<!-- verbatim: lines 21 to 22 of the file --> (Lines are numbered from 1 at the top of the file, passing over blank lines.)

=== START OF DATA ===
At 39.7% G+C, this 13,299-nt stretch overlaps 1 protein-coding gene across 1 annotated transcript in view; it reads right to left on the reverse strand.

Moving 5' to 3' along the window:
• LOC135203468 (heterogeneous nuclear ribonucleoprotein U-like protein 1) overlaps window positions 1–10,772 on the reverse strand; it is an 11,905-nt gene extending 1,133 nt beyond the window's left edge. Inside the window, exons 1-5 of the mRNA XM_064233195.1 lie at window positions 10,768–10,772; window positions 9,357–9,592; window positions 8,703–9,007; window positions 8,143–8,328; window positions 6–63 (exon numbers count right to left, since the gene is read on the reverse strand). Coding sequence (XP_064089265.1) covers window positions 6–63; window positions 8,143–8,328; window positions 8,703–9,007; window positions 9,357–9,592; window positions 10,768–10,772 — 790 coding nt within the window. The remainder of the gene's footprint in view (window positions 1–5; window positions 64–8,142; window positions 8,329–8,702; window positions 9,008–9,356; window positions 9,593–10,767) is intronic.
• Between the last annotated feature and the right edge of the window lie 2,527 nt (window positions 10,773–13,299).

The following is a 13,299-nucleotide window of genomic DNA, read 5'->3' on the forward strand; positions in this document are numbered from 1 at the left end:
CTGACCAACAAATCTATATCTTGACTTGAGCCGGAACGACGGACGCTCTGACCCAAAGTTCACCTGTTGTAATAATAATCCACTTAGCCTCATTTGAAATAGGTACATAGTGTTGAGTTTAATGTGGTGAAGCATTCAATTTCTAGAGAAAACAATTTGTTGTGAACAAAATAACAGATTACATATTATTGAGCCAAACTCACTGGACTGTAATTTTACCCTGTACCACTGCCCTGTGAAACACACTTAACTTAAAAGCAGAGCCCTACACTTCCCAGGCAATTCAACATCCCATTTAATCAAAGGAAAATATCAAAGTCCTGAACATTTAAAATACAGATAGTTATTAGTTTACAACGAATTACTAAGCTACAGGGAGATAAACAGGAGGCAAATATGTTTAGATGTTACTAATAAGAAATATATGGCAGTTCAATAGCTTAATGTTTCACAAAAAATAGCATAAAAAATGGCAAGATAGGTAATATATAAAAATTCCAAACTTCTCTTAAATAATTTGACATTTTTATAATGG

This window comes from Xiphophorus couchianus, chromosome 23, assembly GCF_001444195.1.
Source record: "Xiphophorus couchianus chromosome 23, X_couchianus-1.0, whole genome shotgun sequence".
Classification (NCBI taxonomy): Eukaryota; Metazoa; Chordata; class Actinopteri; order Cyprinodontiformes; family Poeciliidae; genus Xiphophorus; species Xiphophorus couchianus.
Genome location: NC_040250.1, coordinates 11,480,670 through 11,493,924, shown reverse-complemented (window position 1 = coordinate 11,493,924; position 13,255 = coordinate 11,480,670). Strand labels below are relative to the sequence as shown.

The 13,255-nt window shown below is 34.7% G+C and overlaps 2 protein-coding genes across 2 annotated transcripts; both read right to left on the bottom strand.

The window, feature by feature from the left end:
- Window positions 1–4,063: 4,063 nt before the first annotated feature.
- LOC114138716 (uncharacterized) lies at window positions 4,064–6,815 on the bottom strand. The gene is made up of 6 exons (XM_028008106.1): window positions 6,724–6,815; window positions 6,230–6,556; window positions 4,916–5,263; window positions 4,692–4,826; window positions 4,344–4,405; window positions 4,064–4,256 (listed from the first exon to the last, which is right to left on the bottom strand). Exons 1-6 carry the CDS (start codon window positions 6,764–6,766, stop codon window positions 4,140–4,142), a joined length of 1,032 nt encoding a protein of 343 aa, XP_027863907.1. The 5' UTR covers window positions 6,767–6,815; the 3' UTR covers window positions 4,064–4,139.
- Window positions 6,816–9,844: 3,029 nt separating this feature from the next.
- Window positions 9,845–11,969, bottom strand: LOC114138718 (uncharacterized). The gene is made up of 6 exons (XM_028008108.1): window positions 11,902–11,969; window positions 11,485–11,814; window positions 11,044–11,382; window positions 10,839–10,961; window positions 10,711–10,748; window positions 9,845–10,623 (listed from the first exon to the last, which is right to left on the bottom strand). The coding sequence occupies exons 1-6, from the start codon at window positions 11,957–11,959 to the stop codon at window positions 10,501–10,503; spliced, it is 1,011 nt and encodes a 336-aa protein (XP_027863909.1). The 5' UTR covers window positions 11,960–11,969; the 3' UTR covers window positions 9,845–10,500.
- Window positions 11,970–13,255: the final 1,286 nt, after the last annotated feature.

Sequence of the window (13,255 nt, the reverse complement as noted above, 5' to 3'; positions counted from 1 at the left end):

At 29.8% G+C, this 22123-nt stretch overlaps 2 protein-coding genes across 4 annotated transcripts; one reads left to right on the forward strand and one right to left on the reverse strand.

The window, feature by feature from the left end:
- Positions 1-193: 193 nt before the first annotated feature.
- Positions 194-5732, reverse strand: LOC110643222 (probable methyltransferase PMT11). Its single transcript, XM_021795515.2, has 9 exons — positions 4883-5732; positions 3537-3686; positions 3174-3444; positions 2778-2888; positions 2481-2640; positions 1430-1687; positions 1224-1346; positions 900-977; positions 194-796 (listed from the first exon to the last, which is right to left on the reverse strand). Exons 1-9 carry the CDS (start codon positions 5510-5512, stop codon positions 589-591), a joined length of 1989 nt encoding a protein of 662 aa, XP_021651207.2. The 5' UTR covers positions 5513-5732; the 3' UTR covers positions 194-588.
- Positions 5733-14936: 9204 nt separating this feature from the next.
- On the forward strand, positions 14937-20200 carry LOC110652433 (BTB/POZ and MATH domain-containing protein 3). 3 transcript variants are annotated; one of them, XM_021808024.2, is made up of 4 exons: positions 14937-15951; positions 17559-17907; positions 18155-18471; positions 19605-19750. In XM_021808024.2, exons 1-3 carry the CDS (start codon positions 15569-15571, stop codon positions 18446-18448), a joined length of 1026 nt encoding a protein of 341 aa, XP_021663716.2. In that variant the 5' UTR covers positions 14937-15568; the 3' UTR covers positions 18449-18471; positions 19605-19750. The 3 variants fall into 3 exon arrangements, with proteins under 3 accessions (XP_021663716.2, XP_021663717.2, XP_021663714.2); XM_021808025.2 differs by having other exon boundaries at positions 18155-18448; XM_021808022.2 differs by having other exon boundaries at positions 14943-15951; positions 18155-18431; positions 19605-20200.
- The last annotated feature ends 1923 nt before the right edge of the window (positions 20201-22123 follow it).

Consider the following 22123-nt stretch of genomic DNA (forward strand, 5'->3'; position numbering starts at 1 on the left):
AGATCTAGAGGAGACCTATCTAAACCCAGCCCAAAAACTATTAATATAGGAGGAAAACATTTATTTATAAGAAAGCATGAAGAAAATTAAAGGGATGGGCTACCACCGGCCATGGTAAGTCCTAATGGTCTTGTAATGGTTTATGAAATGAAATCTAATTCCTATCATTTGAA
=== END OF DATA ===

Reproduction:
- Positions 1-193: 193 nt before the first annotated feature.
- Positions 194-5732, reverse strand: LOC110643222 (probable methyltransferase PMT11). Its single transcript, XM_021795515.2, has 9 exons — positions 4883-5732; positions 3537-3686; positions 3174-3444; positions 2778-2888; positions 2481-2640; positions 1430-1687; positions 1224-1346; positions 900-977; positions 194-796 (listed from the first exon to the last, which is right to left on the reverse strand). Exons 1-9 carry the CDS (start codon positions 5510-5512, stop codon positions 589-591), a joined length of 1989 nt encoding a protein of 662 aa, XP_021651207.2. The 5' UTR covers positions 5513-5732; the 3' UTR covers positions 194-588.